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Red Forest jewel ID

Discussion in 'African Cichlid Identification' started by killiguy, Oct 4, 2011.

  1. killiguy

    killiguy Member

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    Ive always been abit confused about all the different types of jewel cichlids.This one has been bred consisently by a breeder for 10-12 years and is sold as H.lifalilli but according to the Sydnet cichlid group "at least six species, namely, H. guttatus (bimaculatus), H. lifalilli, H. cristatus, H. guttatus, H. x. 'Neon', and H. elongatus were available in Australia".This particular fish is bright red non breeding and at a very small size and because of its long history at one breeders in less likely to be a hybrid than all the other rubbish around.None are allowable imports so its important we keep them pure
    What is the consensus??
    [​IMG]
  2. tjudy

    tjudy Moderator Staff Member 5 Year Member

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    H. lifilli has never truly imported into the hobby, and the fish that have been misidentified are most likely guttatus. A fish from the lower Congo River basin started coming out about 8 years ago called H. sp. 'Moanda'. Anton Lamboj (currently working on the revision of the genus) is now using H. cf. lifilli 'Moanda' for that fish, and will identify it as H. lifilli when he publishes.

    You fish looks like H. guttatus to me, because the other species (the wild varieties that is) show a lateral line spot when red. H. guttatus usually does not dipsplay a spot.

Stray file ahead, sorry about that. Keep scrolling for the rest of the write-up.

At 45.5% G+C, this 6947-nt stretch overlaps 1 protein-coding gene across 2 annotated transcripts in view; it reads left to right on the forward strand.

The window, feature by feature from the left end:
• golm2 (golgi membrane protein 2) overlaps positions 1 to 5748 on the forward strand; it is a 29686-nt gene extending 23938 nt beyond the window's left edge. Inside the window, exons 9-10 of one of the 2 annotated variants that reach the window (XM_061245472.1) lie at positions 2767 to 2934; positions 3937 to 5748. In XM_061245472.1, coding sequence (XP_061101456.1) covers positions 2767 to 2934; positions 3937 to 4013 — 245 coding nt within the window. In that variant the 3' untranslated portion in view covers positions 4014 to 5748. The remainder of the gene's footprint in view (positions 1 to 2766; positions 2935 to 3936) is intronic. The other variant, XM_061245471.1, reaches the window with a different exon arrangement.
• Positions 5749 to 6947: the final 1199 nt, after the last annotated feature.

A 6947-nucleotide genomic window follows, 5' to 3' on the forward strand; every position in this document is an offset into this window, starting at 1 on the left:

3. killiguy

    killiguy Member

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    Thanks Ted
    Is there a reliable photo library of the Hemichromis forms,it seems even more confusing than taeniatus forms which I have to study up from time to time or I forget whats whats.

    Is this link at all accurate,its quite old now but has quite extensive info
    www.sydneycichlid.com/jewel-cichlids.htm
  4. tjudy

    tjudy Moderator Staff Member 5 Year Member

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    Unfortunately, there is not a definitive photo preference for jewels. I have a big collections of jewel photos that I spent a couple years accumulating: then I sat down with Anton Lamboj and he opened file after file saying 'guttatus, guttatus, guttatus, guttatus...."

    The only statements in the article I question are that H. lifilili is common in the hobby (it is not... H. guttatus have been exported as lifilili) and that Anomalochromis thomas is 'widespread' in West Africa (it is only found in the north west areas). THe other species that has not been exported very often (if ever in any great numbers) is H. bimaculatus. It is another that is confused with guttatus or paynei.
  5. Randall

    Randall Active Member 5 Year Member

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    Hi Killiguy,

    I wouldn't rely too much on the sydneycichlid.com article above. Much of the information contained within is just blatantly wrong.

    All the best,

    Randall Kohn
  6. killiguy

    killiguy Member

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    Thanks Randall,III ignore it

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